Credit: Benjamin Payne / GPB News
‘We are a tourist city’: Savannah increases hotel/motel tax for first time in nearly three decades
LISTEN: Beginning in September, Savannah's tax on hotels, motels and short-term vacation rentals will rise by 2%. GPB's Benjamin Payne reports.
Visitors to the Hostess City of the South can expect to pay more for their lodging later this year, as the Savannah City Council on Thursday approved increasing the city's hotel/motel tax from its current 6% to 8%, effective Sept. 1.
The 6-3 vote marked the first time since 1995 that the tourism-heavy community raised its rate, as years of disagreements between local politicians, business leaders and state lawmakers had kept the tax frozen at its current level.
“Right now, 90% of the cities in Georgia pay a higher hotel/motel tax than we do,” Alderman Nick Palumbo said shortly before the vote. “Right now, we have the ability to fix an ailing and decaying River Street that has had numerous emergency repairs, that — up until this moment — the people of this city have had to pay [for]. And now, the visitors of this city will have to pay for it.”
Palumbo was joined in voting for the increase by four other councilmembers — including Alderman Detric Leggett, who represents the hotel-heavy Downtown Historic District — as well as Mayor Van Johnson.
“I think that the prevailing thought around our community is that tourism should pay a larger share of community improvements and community enhancements in our city,” Johnson said, adding that Chatham County's entire legislative delegation voted in favor of a recently passed state law which cleared the way for the tax rate increase. “We are a tourist city. We enjoy being a tourist city. Tourism — whether one likes it or not — pays a lot of our bills.”
The rate increase creates a new pool of capital funding for “Tourism Product Development,” which a corresponding resolution stipulates will be prioritized in the following order:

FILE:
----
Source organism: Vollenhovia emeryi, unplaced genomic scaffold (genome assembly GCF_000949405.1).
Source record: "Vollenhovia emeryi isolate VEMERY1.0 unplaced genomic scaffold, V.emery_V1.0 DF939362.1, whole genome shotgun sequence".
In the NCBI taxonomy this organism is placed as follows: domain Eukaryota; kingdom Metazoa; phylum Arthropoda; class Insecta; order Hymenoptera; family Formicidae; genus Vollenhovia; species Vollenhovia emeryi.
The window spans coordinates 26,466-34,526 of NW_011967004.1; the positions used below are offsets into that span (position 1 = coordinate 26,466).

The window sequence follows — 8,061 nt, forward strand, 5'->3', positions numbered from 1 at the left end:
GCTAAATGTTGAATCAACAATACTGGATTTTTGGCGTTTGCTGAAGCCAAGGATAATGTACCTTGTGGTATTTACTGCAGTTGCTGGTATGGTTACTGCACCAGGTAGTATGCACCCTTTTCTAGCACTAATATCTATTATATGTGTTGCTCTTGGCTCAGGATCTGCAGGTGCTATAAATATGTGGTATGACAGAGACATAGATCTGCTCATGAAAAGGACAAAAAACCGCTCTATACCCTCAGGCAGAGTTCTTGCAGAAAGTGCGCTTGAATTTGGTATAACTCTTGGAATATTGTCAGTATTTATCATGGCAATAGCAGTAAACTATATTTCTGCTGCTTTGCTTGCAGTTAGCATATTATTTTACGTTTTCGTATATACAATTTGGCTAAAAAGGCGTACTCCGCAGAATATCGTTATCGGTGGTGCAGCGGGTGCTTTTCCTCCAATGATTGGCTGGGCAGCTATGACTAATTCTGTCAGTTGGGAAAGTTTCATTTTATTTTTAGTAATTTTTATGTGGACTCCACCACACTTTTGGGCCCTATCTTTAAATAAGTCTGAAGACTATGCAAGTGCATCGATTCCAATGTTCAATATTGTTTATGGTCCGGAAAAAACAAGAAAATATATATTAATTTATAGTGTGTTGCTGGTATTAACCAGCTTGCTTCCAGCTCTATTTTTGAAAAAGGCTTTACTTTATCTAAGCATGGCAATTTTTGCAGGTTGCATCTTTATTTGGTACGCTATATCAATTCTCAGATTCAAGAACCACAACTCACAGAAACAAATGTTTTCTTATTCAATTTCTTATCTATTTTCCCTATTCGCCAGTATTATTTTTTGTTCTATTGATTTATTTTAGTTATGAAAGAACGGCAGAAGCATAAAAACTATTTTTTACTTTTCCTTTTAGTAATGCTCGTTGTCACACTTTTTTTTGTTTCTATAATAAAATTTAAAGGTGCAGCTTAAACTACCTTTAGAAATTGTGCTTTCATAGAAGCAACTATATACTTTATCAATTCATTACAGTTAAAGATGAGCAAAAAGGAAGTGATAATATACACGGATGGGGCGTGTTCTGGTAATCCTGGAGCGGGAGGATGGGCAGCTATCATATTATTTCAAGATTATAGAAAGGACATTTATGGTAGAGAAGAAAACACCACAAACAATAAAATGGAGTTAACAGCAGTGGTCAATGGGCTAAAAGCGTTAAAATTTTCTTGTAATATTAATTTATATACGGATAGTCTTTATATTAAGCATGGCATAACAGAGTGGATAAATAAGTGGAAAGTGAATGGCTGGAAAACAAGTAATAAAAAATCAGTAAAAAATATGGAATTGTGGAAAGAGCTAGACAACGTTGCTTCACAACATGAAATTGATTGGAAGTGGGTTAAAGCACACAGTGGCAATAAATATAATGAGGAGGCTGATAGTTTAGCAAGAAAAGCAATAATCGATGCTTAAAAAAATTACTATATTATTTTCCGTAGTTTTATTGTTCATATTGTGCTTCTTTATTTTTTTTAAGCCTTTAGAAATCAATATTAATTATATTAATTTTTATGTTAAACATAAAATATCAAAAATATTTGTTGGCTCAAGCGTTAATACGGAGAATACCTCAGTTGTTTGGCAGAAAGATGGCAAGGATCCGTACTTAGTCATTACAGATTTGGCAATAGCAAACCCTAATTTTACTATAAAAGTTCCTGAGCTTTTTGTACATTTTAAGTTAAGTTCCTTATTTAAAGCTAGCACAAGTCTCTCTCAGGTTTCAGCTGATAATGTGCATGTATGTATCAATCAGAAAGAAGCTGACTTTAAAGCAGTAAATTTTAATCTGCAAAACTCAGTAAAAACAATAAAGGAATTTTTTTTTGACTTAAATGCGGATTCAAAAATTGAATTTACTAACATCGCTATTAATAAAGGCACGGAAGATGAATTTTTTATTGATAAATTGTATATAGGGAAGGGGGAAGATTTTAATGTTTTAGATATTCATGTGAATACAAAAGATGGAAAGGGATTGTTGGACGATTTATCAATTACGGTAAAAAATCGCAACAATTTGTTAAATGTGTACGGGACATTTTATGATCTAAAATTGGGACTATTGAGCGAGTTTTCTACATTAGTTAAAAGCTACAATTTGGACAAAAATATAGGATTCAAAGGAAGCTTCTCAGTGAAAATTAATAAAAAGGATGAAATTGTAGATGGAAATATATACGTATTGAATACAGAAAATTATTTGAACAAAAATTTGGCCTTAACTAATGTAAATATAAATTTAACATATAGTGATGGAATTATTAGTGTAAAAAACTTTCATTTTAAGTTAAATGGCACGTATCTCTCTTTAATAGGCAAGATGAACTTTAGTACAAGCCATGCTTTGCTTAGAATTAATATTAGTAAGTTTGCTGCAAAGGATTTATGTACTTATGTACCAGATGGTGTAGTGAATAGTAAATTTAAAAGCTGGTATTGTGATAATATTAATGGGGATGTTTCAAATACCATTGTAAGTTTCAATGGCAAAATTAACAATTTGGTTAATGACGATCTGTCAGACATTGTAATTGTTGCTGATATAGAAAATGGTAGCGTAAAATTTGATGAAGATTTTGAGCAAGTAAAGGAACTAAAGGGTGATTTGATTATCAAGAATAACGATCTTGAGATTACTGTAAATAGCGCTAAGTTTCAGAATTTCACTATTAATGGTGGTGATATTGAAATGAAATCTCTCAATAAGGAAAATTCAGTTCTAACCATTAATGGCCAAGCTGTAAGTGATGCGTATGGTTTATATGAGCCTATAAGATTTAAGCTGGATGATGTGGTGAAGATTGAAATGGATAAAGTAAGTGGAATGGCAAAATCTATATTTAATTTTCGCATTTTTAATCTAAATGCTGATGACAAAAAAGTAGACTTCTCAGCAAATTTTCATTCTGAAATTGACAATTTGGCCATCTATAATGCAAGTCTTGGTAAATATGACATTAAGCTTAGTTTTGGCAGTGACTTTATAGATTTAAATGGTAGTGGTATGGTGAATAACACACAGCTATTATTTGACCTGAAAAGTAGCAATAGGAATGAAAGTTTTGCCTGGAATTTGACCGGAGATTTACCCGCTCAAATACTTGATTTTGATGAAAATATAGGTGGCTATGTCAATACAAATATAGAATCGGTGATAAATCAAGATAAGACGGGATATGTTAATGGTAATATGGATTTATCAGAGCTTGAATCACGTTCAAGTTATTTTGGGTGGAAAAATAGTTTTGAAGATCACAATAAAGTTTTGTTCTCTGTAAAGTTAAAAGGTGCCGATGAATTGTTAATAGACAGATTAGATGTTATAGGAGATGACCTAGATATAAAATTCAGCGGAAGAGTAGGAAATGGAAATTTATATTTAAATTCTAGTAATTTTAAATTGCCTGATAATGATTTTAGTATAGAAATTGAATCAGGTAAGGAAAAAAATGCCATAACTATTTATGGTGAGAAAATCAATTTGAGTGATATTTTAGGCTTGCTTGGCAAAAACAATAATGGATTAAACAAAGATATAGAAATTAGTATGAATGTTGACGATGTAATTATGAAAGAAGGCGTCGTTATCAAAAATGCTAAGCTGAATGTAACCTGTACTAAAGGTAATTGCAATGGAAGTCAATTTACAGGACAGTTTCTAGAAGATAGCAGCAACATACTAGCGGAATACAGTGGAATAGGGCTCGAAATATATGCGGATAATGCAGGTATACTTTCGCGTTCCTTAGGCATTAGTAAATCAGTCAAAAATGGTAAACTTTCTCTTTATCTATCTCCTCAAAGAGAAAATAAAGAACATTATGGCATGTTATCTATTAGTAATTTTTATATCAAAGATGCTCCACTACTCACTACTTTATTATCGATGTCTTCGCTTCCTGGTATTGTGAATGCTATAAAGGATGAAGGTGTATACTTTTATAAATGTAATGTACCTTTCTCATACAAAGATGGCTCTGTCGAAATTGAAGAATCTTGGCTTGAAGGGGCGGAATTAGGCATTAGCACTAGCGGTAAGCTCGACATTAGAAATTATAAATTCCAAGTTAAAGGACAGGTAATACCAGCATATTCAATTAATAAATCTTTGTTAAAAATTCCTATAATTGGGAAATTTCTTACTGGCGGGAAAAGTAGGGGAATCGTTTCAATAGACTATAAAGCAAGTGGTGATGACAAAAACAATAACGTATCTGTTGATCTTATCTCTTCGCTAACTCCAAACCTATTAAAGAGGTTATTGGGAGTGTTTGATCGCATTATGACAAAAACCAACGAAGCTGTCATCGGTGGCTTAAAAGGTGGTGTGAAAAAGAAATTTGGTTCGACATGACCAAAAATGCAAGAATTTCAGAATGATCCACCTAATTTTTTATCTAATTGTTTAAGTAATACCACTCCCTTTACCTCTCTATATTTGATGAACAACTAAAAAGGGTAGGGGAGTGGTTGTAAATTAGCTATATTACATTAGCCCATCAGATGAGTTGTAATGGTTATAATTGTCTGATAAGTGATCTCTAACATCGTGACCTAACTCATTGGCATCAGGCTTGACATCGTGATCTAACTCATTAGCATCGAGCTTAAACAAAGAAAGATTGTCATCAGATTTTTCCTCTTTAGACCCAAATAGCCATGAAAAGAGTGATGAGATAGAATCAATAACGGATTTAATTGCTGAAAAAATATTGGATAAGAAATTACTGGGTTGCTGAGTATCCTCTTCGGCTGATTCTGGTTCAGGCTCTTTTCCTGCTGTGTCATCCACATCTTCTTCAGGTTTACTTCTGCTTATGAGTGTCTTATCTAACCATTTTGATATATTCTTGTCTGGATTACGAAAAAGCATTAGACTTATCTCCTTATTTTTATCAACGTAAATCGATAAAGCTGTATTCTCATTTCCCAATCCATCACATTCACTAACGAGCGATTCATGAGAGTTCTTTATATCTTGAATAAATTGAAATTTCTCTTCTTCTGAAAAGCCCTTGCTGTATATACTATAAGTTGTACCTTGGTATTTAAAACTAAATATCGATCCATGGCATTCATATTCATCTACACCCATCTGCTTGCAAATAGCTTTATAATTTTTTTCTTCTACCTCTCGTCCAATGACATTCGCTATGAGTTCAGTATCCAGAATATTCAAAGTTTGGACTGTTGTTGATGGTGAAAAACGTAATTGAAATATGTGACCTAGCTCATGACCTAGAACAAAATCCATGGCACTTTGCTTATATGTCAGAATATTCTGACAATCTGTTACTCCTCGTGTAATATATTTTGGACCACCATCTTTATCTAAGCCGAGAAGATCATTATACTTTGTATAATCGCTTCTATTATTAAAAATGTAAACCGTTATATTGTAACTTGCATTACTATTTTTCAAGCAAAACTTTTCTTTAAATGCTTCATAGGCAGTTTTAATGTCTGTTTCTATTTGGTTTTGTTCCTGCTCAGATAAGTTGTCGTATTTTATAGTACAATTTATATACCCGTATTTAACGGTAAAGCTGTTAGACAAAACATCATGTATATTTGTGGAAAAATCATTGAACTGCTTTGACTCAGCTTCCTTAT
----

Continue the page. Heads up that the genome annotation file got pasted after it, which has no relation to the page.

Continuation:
- Redevelopment of River Street, Savannah’s Waterfront in the amount of $30 million;
- Redevelopment of Historic Waterworks Building and to create trails, sidewalks other connections between the Historic District, westside neighborhoods and the Enmarket Arena in the amount of $37 million;
- Development and construction of the Tide to Town trail network in the amount of $10 million; and
- Completion of the remaining tourism product development projects within the resolution in the amount of $8.5 million.
Even with these new Tourism Product Development projects, the largest share of hotel/motel tax revenue (37.5%) will continue to go to the city's general fund, which is largely unrestricted in how it can be spent.
Three councilmembers voted against raising the hotel/motel tax rate increase — including the body's two at-large members, Alderwoman Kesha Gibson-Carter and Alderwoman Alicia Miller Blakely — with criticism that the tax revenue should fund not merely tourism-related projects, but also social programs for hospitality workers, such as assistance with housing, transportation and child care.
“The tourism industry is built on the backs of poor, marginalized, working-class people — and that's of all hues,” Gibson-Carter said. “The wages are extremely low. And, while we cannot do anything about wages because of state mandates, we as elected officials exercise our influence in a number of ways when it comes to helping people. And so, if the hospitality industry, our hoteliers, are collecting this additional resource, why isn't there a conversation of some sort in terms of how we can figure out how they can increase the wages, or increase earning potential, educational opportunities, growth potential of these workers?”
Just as with the current hotel/motel tax, the new tax will also be levied on short-term vacation rentals, such as lodging through Airbnb.